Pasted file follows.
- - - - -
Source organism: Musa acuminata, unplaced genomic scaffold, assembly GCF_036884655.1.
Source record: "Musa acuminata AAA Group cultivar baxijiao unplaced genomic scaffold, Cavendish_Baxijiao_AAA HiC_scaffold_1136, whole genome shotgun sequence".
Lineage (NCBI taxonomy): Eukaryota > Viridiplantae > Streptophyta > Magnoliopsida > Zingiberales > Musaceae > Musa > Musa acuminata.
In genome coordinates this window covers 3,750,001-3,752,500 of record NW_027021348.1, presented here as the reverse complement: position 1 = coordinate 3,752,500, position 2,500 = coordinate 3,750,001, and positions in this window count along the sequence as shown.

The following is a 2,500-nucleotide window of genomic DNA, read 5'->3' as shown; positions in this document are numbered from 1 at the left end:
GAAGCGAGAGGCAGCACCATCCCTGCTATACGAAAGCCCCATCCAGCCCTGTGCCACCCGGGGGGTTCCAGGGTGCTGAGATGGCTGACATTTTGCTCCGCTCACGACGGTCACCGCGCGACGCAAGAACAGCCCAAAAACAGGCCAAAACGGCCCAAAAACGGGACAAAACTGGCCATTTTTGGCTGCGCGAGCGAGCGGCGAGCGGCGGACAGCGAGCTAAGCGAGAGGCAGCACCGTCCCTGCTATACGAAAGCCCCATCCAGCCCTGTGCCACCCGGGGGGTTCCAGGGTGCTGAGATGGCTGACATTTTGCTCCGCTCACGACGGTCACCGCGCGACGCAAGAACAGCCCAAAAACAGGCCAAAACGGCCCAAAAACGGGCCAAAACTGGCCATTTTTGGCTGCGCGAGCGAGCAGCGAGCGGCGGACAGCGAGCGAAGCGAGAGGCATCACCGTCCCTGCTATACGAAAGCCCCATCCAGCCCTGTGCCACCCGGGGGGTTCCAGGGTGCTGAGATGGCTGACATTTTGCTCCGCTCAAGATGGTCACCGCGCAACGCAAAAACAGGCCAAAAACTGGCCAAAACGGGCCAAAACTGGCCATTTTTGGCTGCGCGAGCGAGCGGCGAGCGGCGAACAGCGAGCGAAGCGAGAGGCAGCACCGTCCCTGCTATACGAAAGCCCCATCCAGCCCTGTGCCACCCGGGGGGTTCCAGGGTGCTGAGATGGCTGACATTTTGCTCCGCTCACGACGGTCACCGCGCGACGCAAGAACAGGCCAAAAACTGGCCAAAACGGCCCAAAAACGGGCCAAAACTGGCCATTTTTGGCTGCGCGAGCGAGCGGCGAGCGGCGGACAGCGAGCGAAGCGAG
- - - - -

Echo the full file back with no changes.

Source organism: Musa acuminata, unplaced genomic scaffold, assembly GCF_036884655.1.
Source record: "Musa acuminata AAA Group cultivar baxijiao unplaced genomic scaffold, Cavendish_Baxijiao_AAA HiC_scaffold_1136, whole genome shotgun sequence".
Lineage (NCBI taxonomy): Eukaryota > Viridiplantae > Streptophyta > Magnoliopsida > Zingiberales > Musaceae > Musa > Musa acuminata.
In genome coordinates this window covers 3,750,001-3,752,500 of record NW_027021348.1, presented here as the reverse complement: position 1 = coordinate 3,752,500, position 2,500 = coordinate 3,750,001, and positions in this window count along the sequence as shown.

The following is a 2,500-nucleotide window of genomic DNA, read 5'->3' as shown; positions in this document are numbered from 1 at the left end:
GAAGCGAGAGGCAGCACCATCCCTGCTATACGAAAGCCCCATCCAGCCCTGTGCCACCCGGGGGGTTCCAGGGTGCTGAGATGGCTGACATTTTGCTCCGCTCACGACGGTCACCGCGCGACGCAAGAACAGCCCAAAAACAGGCCAAAACGGCCCAAAAACGGGACAAAACTGGCCATTTTTGGCTGCGCGAGCGAGCGGCGAGCGGCGGACAGCGAGCTAAGCGAGAGGCAGCACCGTCCCTGCTATACGAAAGCCCCATCCAGCCCTGTGCCACCCGGGGGGTTCCAGGGTGCTGAGATGGCTGACATTTTGCTCCGCTCACGACGGTCACCGCGCGACGCAAGAACAGCCCAAAAACAGGCCAAAACGGCCCAAAAACGGGCCAAAACTGGCCATTTTTGGCTGCGCGAGCGAGCAGCGAGCGGCGGACAGCGAGCGAAGCGAGAGGCATCACCGTCCCTGCTATACGAAAGCCCCATCCAGCCCTGTGCCACCCGGGGGGTTCCAGGGTGCTGAGATGGCTGACATTTTGCTCCGCTCAAGATGGTCACCGCGCAACGCAAAAACAGGCCAAAAACTGGCCAAAACGGGCCAAAACTGGCCATTTTTGGCTGCGCGAGCGAGCGGCGAGCGGCGAACAGCGAGCGAAGCGAGAGGCAGCACCGTCCCTGCTATACGAAAGCCCCATCCAGCCCTGTGCCACCCGGGGGGTTCCAGGGTGCTGAGATGGCTGACATTTTGCTCCGCTCACGACGGTCACCGCGCGACGCAAGAACAGGCCAAAAACTGGCCAAAACGGCCCAAAAACGGGCCAAAACTGGCCATTTTTGGCTGCGCGAGCGAGCGGCGAGCGGCGGACAGCGAGCGAAGCGAG